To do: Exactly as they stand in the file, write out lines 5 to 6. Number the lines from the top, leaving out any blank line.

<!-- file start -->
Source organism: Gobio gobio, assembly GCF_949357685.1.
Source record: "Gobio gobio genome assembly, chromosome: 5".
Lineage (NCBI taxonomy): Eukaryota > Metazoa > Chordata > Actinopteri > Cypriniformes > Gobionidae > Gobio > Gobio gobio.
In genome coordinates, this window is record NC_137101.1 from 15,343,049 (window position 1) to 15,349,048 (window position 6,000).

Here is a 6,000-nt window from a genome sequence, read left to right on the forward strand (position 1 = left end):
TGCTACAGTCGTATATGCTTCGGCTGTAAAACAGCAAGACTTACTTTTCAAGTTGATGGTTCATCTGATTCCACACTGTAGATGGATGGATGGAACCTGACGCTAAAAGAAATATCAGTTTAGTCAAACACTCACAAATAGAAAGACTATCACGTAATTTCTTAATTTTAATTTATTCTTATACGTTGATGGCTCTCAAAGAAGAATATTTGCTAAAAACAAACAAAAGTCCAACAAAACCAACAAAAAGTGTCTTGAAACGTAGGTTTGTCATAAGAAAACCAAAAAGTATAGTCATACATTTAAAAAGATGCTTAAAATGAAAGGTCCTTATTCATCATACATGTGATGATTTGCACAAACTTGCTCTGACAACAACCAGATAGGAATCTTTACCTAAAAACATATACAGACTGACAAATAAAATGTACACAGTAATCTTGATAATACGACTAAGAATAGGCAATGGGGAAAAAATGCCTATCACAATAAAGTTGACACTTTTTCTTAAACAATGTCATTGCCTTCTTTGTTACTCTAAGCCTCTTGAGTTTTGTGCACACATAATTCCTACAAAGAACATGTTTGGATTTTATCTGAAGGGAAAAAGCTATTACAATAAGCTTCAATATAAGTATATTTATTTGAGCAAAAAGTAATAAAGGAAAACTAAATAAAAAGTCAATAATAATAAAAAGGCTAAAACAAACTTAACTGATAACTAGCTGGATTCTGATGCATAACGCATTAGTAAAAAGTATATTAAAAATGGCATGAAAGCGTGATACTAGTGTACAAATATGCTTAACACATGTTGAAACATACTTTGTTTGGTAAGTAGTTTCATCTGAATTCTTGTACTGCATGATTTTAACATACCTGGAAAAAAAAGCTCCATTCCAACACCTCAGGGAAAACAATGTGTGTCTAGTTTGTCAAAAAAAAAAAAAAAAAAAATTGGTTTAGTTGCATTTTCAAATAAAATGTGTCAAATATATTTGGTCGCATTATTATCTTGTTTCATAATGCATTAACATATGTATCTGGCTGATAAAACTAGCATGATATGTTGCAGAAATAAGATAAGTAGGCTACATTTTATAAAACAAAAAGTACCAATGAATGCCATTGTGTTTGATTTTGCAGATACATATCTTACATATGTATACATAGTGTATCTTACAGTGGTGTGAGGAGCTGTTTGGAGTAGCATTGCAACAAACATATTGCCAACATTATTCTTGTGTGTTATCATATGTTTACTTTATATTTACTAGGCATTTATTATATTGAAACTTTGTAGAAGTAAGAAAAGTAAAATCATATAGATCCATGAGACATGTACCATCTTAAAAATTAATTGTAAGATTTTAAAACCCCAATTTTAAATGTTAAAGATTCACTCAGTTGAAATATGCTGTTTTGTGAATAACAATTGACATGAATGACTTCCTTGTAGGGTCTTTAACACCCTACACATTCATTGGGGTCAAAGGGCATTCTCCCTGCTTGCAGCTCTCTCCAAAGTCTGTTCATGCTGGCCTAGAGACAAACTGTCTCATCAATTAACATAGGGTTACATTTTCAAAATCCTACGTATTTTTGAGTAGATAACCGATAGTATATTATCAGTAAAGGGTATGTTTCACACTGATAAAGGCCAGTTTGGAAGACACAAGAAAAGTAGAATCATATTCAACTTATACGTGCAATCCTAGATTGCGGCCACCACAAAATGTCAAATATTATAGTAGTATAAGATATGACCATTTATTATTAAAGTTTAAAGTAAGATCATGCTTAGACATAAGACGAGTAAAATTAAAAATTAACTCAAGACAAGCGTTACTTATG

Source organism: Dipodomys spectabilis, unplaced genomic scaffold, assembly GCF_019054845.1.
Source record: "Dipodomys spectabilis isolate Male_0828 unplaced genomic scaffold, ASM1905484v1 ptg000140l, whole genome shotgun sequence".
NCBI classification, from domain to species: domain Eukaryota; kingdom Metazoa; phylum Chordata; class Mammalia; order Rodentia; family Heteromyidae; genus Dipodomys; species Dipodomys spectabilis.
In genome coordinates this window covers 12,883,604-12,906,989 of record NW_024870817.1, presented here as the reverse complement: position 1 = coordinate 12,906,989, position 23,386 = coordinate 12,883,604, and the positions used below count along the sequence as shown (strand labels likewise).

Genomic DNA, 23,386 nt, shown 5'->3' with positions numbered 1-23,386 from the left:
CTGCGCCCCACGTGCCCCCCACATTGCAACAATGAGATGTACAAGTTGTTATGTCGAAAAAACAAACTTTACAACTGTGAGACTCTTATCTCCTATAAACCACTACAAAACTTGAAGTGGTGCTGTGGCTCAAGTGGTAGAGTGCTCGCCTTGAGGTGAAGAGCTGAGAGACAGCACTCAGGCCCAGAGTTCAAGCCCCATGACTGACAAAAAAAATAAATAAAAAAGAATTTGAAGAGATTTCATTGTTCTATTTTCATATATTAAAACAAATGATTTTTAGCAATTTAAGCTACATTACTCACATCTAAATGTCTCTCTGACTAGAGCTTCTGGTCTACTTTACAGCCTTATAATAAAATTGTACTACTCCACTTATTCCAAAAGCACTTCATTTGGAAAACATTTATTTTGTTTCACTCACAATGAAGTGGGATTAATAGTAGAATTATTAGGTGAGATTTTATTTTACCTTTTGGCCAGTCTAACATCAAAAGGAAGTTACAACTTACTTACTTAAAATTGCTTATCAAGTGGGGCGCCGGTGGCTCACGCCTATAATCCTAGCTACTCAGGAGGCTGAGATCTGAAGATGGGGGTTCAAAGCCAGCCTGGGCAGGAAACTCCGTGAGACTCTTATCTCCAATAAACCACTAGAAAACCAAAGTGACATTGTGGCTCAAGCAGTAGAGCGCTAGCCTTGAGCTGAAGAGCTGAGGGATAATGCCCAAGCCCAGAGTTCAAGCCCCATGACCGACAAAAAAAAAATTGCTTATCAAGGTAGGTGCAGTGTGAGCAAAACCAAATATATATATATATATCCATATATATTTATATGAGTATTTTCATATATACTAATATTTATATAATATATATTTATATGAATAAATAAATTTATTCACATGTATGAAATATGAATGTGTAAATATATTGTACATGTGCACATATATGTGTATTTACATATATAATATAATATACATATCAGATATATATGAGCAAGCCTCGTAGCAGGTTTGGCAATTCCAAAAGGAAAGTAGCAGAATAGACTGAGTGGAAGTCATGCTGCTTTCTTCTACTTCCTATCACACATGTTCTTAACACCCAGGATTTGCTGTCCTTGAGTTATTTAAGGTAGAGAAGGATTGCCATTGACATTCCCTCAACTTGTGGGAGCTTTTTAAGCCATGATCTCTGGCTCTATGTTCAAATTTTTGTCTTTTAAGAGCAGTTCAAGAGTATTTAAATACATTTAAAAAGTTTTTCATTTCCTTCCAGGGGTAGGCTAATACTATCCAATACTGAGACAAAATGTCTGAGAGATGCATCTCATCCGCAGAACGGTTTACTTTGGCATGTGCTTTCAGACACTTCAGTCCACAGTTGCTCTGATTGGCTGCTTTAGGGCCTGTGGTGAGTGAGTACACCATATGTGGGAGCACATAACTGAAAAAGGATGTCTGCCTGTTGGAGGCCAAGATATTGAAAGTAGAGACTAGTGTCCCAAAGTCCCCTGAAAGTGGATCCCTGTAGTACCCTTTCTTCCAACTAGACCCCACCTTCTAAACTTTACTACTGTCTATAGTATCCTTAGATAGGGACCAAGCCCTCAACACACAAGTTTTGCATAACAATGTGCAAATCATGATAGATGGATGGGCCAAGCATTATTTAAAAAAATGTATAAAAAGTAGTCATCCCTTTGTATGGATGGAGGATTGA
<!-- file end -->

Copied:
Here is a 6,000-nt window from a genome sequence, read left to right on the forward strand (position 1 = left end):
TGCTACAGTCGTATATGCTTCGGCTGTAAAACAGCAAGACTTACTTTTCAAGTTGATGGTTCATCTGATTCCACACTGTAGATGGATGGATGGAACCTGACGCTAAAAGAAATATCAGTTTAGTCAAACACTCACAAATAGAAAGACTATCACGTAATTTCTTAATTTTAATTTATTCTTATACGTTGATGGCTCTCAAAGAAGAATATTTGCTAAAAACAAACAAAAGTCCAACAAAACCAACAAAAAGTGTCTTGAAACGTAGGTTTGTCATAAGAAAACCAAAAAGTATAGTCATACATTTAAAAAGATGCTTAAAATGAAAGGTCCTTATTCATCATACATGTGATGATTTGCACAAACTTGCTCTGACAACAACCAGATAGGAATCTTTACCTAAAAACATATACAGACTGACAAATAAAATGTACACAGTAATCTTGATAATACGACTAAGAATAGGCAATGGGGAAAAAATGCCTATCACAATAAAGTTGACACTTTTTCTTAAACAATGTCATTGCCTTCTTTGTTACTCTAAGCCTCTTGAGTTTTGTGCACACATAATTCCTACAAAGAACATGTTTGGATTTTATCTGAAGGGAAAAAGCTATTACAATAAGCTTCAATATAAGTATATTTATTTGAGCAAAAAGTAATAAAGGAAAACTAAATAAAAAGTCAATAATAATAAAAAGGCTAAAACAAACTTAACTGATAACTAGCTGGATTCTGATGCATAACGCATTAGTAAAAAGTATATTAAAAATGGCATGAAAGCGTGATACTAGTGTACAAATATGCTTAACACATGTTGAAACATACTTTGTTTGGTAAGTAGTTTCATCTGAATTCTTGTACTGCATGATTTTAACATACCTGGAAAAAAAAGCTCCATTCCAACACCTCAGGGAAAACAATGTGTGTCTAGTTTGTCAAAAAAAAAAAAAAAAAAAATTGGTTTAGTTGCATTTTCAAATAAAATGTGTCAAATATATTTGGTCGCATTATTATCTTGTTTCATAATGCATTAACATATGTATCTGGCTGATAAAACTAGCATGATATGTTGCAGAAATAAGATAAGTAGGCTACATTTTATAAAACAAAAAGTACCAATGAATGCCATTGTGTTTGATTTTGCAGATACATATCTTACATATGTATACATAGTGTATCTTACAGTGGTGTGAGGAGCTGTTTGGAGTAGCATTGCAACAAACATATTGCCAACATTATTCTTGTGTGTTATCATATGTTTACTTTATATTTACTAGGCATTTATTATATTGAAACTTTGTAGAAGTAAGAAAAGTAAAATCATATAGATCCATGAGACATGTACCATCTTAAAAATTAATTGTAAGATTTTAAAACCCCAATTTTAAATGTTAAAGATTCACTCAGTTGAAATATGCTGTTTTGTGAATAACAATTGACATGAATGACTTCCTTGTAGGGTCTTTAACACCCTACACATTCATTGGGGTCAAAGGGCATTCTCCCTGCTTGCAGCTCTCTCCAAAGTCTGTTCATGCTGGCCTAGAGACAAACTGTCTCATCAATTAACATAGGGTTACATTTTCAAAATCCTACGTATTTTTGAGTAGATAACCGATAGTATATTATCAGTAAAGGGTATGTTTCACACTGATAAAGGCCAGTTTGGAAGACACAAGAAAAGTAGAATCATATTCAACTTATACGTGCAATCCTAGATTGCGGCCACCACAAAATGTCAAATATTATAGTAGTATAAGATATGACCATTTATTATTAAAGTTTAAAGTAAGATCATGCTTAGACATAAGACGAGTAAAATTAAAAATTAACTCAAGACAAGCGTTACTTATG